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The possibility of the new “burqa-chic” ever hitting the sidewalk even on the style-conscious streets of Paris and New York is highly unlikely. As everyone knows, couture design rarely makes it’s way into the real lives and onto the real bodies of people not regularly walking down the fashion runways. Regardless, while reserving judgment about the various traditional coverings for women within the Muslim faith, I find the explicitly violent edge and associations with female bondage among male desires of late extremely disturbing. What exactly are they trying to say to women?

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Will Winnie the Pooh Testify Against Thomas Kinkade?

posted by kris rasmussen

Forget Enron exec Ken Lay’s trial or the latest phone company merger, the biggest business scandal in the news this week has been the L.A. Times expose on Thomas Kinkade, the kitsch painter best known for selling warm and fuzzy paintings of cottages and lighthouses in Christian bookstores and galleries everywhere. Seems the artist–who claims he has brought “God’s light” to the masses–is facing a slew of allegations, including heckling Sigfried and Roy, urinating on Winnie the Pooh at Disneyland as a way of “marking his territory,”–and, oh yeah, committing fraud against business partners and stockholders. And, believe it or not, he is not exactly denying all of the accusations.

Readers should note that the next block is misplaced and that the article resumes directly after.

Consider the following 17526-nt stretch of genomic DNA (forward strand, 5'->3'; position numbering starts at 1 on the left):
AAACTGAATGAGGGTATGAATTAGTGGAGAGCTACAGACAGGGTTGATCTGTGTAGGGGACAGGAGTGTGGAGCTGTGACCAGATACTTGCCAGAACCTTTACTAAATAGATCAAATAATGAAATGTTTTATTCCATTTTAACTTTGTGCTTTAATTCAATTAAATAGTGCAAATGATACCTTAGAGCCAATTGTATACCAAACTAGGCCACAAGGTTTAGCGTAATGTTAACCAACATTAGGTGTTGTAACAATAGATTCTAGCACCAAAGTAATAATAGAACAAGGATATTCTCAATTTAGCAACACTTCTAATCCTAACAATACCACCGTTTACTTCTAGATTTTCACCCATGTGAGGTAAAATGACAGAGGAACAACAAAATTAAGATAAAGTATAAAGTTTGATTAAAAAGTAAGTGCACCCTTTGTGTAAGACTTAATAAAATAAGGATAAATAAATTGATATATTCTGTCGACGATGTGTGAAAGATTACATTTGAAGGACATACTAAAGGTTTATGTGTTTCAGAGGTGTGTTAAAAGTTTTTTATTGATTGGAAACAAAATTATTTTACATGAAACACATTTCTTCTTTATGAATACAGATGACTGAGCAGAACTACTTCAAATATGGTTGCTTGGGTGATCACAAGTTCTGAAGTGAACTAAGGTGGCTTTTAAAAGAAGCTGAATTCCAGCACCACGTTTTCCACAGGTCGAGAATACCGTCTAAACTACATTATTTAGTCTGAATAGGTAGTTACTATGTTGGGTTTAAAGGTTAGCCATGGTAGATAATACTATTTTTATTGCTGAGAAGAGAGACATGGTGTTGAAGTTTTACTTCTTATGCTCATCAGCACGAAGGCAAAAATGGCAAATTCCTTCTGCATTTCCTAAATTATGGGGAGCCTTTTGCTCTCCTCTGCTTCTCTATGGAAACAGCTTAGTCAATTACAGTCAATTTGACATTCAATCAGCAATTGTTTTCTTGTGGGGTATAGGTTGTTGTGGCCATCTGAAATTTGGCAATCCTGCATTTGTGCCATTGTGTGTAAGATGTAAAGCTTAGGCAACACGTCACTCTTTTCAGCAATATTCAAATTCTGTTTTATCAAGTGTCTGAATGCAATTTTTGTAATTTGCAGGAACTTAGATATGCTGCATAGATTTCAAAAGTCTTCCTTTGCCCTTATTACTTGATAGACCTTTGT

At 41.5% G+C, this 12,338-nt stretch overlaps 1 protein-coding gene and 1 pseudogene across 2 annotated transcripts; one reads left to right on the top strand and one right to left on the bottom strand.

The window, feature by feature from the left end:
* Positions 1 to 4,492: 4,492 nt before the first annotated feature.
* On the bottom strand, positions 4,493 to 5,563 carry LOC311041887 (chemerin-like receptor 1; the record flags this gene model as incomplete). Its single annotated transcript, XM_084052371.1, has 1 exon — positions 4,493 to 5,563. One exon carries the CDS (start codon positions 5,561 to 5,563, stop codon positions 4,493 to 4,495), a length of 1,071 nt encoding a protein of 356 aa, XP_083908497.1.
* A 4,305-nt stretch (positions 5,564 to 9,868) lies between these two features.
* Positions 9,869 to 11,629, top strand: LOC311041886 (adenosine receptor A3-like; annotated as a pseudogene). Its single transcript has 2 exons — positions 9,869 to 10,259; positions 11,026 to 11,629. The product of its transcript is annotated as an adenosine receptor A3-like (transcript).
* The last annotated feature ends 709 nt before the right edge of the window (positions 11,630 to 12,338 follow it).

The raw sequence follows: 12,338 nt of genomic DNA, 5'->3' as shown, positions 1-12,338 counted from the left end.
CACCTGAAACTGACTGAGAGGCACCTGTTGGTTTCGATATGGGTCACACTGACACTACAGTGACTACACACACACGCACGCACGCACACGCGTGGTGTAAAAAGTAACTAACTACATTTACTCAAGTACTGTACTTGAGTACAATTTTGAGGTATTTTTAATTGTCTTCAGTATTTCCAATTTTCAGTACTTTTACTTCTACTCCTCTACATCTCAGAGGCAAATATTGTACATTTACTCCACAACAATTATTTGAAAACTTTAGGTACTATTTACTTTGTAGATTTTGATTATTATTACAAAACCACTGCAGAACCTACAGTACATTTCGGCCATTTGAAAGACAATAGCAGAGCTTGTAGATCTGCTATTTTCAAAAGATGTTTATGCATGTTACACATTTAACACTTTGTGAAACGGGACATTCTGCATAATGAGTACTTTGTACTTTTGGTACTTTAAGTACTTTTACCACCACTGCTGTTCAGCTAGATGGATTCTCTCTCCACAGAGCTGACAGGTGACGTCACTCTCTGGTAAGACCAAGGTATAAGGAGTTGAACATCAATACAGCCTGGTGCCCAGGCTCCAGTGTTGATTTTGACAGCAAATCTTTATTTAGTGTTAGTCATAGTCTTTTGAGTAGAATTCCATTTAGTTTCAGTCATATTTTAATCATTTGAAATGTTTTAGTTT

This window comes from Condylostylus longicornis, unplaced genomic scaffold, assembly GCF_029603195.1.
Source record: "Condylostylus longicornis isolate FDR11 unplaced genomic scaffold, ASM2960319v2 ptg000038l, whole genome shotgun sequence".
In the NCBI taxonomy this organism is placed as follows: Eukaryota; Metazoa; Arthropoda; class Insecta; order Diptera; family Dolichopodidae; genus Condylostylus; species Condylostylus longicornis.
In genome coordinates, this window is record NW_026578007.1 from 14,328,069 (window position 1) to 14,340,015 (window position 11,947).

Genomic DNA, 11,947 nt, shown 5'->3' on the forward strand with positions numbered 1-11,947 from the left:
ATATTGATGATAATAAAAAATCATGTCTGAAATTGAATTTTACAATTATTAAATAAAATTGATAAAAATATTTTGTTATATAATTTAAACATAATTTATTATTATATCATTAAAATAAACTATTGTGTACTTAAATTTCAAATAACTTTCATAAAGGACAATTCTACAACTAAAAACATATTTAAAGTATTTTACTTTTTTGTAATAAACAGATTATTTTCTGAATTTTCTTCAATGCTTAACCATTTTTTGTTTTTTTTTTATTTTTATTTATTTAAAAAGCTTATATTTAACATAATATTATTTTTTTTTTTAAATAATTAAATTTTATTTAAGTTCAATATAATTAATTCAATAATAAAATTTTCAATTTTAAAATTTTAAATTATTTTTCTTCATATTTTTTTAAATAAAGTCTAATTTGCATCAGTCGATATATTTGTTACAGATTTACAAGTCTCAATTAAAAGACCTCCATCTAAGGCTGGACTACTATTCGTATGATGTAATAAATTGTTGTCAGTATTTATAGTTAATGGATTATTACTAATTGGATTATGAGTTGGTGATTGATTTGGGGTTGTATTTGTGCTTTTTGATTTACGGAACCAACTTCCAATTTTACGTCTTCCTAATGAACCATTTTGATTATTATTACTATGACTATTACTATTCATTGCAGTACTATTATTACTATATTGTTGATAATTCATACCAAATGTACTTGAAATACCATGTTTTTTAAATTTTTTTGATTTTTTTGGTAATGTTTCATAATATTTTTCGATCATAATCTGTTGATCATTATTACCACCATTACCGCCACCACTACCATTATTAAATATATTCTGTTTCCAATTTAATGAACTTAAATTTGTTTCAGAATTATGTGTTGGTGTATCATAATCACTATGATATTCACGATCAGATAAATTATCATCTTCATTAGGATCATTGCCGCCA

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According to he L.A. Times investigation, the American Arbitration Association last month awarded $860,000 to the owners of two out-of-business Kinkade’s Signature franchise galleries. The arbitrators ruled that Kinkade misrepresented and manipulated the gallery owners in his business dealings with them. Several other arbitration cases are also pending against Kincade, addressing questions about whether Kinkade, who has grossed roughly $50 million dollars in the last several years, deliberately set out to devalue his publicly traded company so he could buy it back for a fraction of its worth and turn his company into a private enterprise once again.

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The more bizarre allegations came out in those same legal proceedings, when former employees and business associates recounted in very specfic detail such un-Christian-like behavior as visiting strip clubs, groping a woman’s breast at a signing party, and urinating in public places, including Disneyland (poor Pooh!) and a Las Vegas hotel elevator.

In a bizarre twist to this entire drama, it’s these allegations of lewd conduct that Kinkade is not denying. (He has denied the accusations of financial impropriety). In a deposition, the artist mentioned his practice of urinating outdoors, saying he “grew up in the country” where it was common. When asked specifically about the alleged Las Vegas elevator incident, Kinkade admitted it might have happened. “There may have been some ritual territory marking going on, but I don’t recall it,” he said. In the same deposition, Kinkade also said there was a lot of drinking and “rowdy talk” at the party in question, but he couldn’t quite remember what he did to the breasts of the woman who claims he harrassed her.

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I guess this new information could give Kinkade a fresh perspective, perhaps inspiring a new series of paintings such as “Watering Pooh,” “Ode to A White Tiger,” or “Sunset on Stripper Lane.” But I hope this scandal also reminds Kinkade, as well as the rest of us, that whatever evil is done in the darkness, will sooner or later be brought into light.